Shanghai officials are seeking to revive confidence among multinational firms bruised and frustrated by the city's COVID-19 lockdown by holding multiple meetings with foreign firms and easing a key border requirement for overseas workers.
The image of China's most cosmopolitan city and its biggest business hub was badly damaged by the two-month lockdown, with countless expatriates relocating and foreign businesses warning that they are reconsidering investment plans.
The Shanghai government plans to hold 20 meetings this month with foreign firms engaged in key industries such as automobiles, trade, semiconductors and biomedicine, according to a report by the Jiefang Daily, a Shanghai-government backed newspaper, on Sunday. The report was reposted on the Shanghai city website.
The firms would be picked from major investment countries and regions, including the United States, Europe, Japan and South Korea.
The first of two meetings held so far was attended by executives from U.S. blue chips such as Procter & Gamble PG.N and Johnson & Johnson JNJ.N, the report said. The second meeting included automakers Tesla TSLA.O, General Motors GM.N and Ford F.N.
The companies did not respond immediately to requests for comment on Wednesday.
In addition, the European Chamber of Commerce said on Tuesday it had been informed during a meeting with the city's vice mayor that Shanghai will no longer require official invitation letters, so-called PU letters, for foreigners returning for work and their dependents, addressing what had become a bugbear for the expat community.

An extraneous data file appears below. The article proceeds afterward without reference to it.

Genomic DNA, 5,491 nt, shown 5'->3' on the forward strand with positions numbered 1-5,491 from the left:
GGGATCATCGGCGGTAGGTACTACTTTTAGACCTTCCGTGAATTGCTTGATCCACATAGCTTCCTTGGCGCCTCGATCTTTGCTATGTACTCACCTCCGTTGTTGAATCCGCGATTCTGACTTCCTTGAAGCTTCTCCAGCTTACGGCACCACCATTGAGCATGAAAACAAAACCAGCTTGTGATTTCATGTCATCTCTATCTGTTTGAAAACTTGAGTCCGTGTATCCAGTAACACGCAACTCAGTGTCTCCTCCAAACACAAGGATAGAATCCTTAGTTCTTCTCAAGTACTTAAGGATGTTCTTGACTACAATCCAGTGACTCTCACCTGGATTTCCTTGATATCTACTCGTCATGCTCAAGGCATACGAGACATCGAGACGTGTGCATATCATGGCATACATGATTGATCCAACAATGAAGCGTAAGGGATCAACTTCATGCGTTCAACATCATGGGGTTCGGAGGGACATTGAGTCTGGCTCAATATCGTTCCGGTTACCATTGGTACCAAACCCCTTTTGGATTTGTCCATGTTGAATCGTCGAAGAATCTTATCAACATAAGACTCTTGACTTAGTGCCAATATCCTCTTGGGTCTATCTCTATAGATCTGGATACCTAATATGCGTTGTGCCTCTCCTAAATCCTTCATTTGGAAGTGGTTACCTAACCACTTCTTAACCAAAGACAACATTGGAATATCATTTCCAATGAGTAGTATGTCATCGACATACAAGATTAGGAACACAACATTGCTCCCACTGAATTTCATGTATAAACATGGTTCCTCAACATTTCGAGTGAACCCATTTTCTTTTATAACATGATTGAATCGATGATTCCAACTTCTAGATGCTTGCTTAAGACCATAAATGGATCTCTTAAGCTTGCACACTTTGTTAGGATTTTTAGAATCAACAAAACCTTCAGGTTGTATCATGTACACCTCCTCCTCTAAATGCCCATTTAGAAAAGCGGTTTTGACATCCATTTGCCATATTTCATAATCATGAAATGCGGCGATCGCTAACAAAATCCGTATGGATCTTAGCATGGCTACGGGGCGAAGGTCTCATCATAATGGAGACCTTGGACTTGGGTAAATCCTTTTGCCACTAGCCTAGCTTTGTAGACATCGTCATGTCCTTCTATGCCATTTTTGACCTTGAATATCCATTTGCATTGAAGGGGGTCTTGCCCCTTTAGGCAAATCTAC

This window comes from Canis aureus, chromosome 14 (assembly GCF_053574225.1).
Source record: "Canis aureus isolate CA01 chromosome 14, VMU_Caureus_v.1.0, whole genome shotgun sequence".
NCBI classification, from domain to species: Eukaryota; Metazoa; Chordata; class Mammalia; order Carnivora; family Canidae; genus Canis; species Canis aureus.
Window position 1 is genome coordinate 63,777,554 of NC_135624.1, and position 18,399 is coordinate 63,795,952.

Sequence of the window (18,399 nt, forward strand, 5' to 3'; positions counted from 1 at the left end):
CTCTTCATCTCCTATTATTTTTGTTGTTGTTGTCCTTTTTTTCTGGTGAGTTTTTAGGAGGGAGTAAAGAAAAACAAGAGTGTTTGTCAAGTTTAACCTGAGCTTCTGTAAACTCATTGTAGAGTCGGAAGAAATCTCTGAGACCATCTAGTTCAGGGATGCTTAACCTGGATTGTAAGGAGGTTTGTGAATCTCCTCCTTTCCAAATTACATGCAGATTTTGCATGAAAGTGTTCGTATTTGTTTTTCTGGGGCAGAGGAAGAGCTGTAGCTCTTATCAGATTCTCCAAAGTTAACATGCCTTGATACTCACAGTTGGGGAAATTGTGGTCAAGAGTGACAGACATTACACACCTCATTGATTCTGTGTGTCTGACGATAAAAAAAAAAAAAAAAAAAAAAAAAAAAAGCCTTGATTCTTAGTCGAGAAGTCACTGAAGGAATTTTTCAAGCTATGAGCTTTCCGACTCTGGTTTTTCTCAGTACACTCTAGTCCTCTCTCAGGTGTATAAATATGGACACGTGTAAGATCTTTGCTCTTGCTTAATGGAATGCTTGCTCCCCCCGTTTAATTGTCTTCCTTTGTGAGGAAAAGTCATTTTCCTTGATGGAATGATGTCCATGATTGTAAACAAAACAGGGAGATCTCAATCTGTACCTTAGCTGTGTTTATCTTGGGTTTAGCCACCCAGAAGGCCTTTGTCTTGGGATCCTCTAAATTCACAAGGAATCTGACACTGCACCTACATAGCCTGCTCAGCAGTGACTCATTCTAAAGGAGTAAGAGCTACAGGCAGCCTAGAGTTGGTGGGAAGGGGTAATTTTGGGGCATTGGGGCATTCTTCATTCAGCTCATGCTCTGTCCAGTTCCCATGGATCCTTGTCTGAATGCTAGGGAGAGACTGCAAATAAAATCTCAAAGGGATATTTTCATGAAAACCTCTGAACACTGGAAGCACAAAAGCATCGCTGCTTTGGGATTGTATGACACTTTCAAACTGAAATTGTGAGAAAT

China began in early 2020 to require foreigners to obtain PU letters as part of their visa application as it dramatically tightened border controls when the pandemic hit.
Many firms had complained about the difficulties and long waits in obtaining the document, which impeded the hiring of foreign staff.
The removal of this requirement was "an initiative from central government to encourage work and production resumption in Shanghai," the European Chamber said.
Asked for comment on Wednesday, the Shanghai government referred to remarks city official Gu Jun made at a press conference in late May, in which he acknowledged that the epidemic had impacted foreign trade and investment in the city.
He said the city would take measures to boost confidence among businesess and support multinationals in setting up regional headquarters and research centers in Shanghai. It did not provide further comment.
Tom Simpson, managing director of the China-Britain Business Council, said it was expecting to meet with the Shanghai government in the coming weeks.
Shanghai had provided its members "more practical" business resumption support including issuing logistics permits and reopening warehouses, he said.
During the lockdown, Shanghai tried to keep factories open under "closed loop" operations but businesses said the arrangements posed numerous difficulties.
The lack of flights into China — the vast majority have been cancelled for more than two years — also remains a key hindrance.
China has resolutely stuck to a "zero-COVID" policy that aims to eradicate the spread of the virus, an approach that is increasingly out of step with the rest of the world.
Joerg Wuttke, president of the EU Chamber, said the zero-COVID policy was not just denting Shanghai's attractiveness, but China as a whole, especially as other rival markets open and try to lure companies away from China.
"The world is not going to wait for China to clean this mess," he said.